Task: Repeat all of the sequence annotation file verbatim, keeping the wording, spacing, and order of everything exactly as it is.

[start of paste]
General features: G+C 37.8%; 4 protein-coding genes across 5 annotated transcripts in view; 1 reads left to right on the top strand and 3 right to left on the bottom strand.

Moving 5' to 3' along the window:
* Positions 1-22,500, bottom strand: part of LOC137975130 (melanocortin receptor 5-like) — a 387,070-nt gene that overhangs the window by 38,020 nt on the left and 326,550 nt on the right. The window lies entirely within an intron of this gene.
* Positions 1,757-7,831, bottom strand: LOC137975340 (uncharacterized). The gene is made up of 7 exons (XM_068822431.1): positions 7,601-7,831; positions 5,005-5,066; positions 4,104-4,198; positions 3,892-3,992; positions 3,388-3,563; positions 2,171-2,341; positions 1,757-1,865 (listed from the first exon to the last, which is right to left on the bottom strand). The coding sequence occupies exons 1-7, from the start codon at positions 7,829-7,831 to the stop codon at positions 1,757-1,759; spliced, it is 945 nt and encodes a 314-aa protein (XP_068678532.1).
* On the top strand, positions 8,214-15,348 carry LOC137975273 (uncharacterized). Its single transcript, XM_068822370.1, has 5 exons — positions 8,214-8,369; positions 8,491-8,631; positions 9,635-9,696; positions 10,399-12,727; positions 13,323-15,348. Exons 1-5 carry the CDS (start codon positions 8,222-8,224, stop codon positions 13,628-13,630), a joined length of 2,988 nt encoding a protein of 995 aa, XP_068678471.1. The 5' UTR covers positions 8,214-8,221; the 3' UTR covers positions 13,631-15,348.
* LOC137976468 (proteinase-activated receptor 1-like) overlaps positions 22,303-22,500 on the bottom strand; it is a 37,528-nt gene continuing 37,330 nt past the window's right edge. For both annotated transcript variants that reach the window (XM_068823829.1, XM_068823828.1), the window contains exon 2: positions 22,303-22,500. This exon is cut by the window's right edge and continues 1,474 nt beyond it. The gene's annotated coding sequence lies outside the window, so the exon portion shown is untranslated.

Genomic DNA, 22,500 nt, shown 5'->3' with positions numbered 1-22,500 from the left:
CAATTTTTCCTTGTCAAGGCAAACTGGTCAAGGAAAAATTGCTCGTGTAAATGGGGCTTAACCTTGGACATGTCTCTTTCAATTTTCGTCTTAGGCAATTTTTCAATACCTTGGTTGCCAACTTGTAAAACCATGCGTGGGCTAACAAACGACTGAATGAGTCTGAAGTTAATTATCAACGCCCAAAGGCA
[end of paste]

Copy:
General features: G+C 37.8%; 4 protein-coding genes across 5 annotated transcripts in view; 1 reads left to right on the top strand and 3 right to left on the bottom strand.

Moving 5' to 3' along the window:
* Positions 1-22,500, bottom strand: part of LOC137975130 (melanocortin receptor 5-like) — a 387,070-nt gene that overhangs the window by 38,020 nt on the left and 326,550 nt on the right. The window lies entirely within an intron of this gene.
* Positions 1,757-7,831, bottom strand: LOC137975340 (uncharacterized). The gene is made up of 7 exons (XM_068822431.1): positions 7,601-7,831; positions 5,005-5,066; positions 4,104-4,198; positions 3,892-3,992; positions 3,388-3,563; positions 2,171-2,341; positions 1,757-1,865 (listed from the first exon to the last, which is right to left on the bottom strand). The coding sequence occupies exons 1-7, from the start codon at positions 7,829-7,831 to the stop codon at positions 1,757-1,759; spliced, it is 945 nt and encodes a 314-aa protein (XP_068678532.1).
* On the top strand, positions 8,214-15,348 carry LOC137975273 (uncharacterized). Its single transcript, XM_068822370.1, has 5 exons — positions 8,214-8,369; positions 8,491-8,631; positions 9,635-9,696; positions 10,399-12,727; positions 13,323-15,348. Exons 1-5 carry the CDS (start codon positions 8,222-8,224, stop codon positions 13,628-13,630), a joined length of 2,988 nt encoding a protein of 995 aa, XP_068678471.1. The 5' UTR covers positions 8,214-8,221; the 3' UTR covers positions 13,631-15,348.
* LOC137976468 (proteinase-activated receptor 1-like) overlaps positions 22,303-22,500 on the bottom strand; it is a 37,528-nt gene continuing 37,330 nt past the window's right edge. For both annotated transcript variants that reach the window (XM_068823829.1, XM_068823828.1), the window contains exon 2: positions 22,303-22,500. This exon is cut by the window's right edge and continues 1,474 nt beyond it. The gene's annotated coding sequence lies outside the window, so the exon portion shown is untranslated.

Genomic DNA, 22,500 nt, shown 5'->3' with positions numbered 1-22,500 from the left:
CAATTTTTCCTTGTCAAGGCAAACTGGTCAAGGAAAAATTGCTCGTGTAAATGGGGCTTAACCTTGGACATGTCTCTTTCAATTTTCGTCTTAGGCAATTTTTCAATACCTTGGTTGCCAACTTGTAAAACCATGCGTGGGCTAACAAACGACTGAATGAGTCTGAAGTTAATTATCAACGCCCAAAGGCA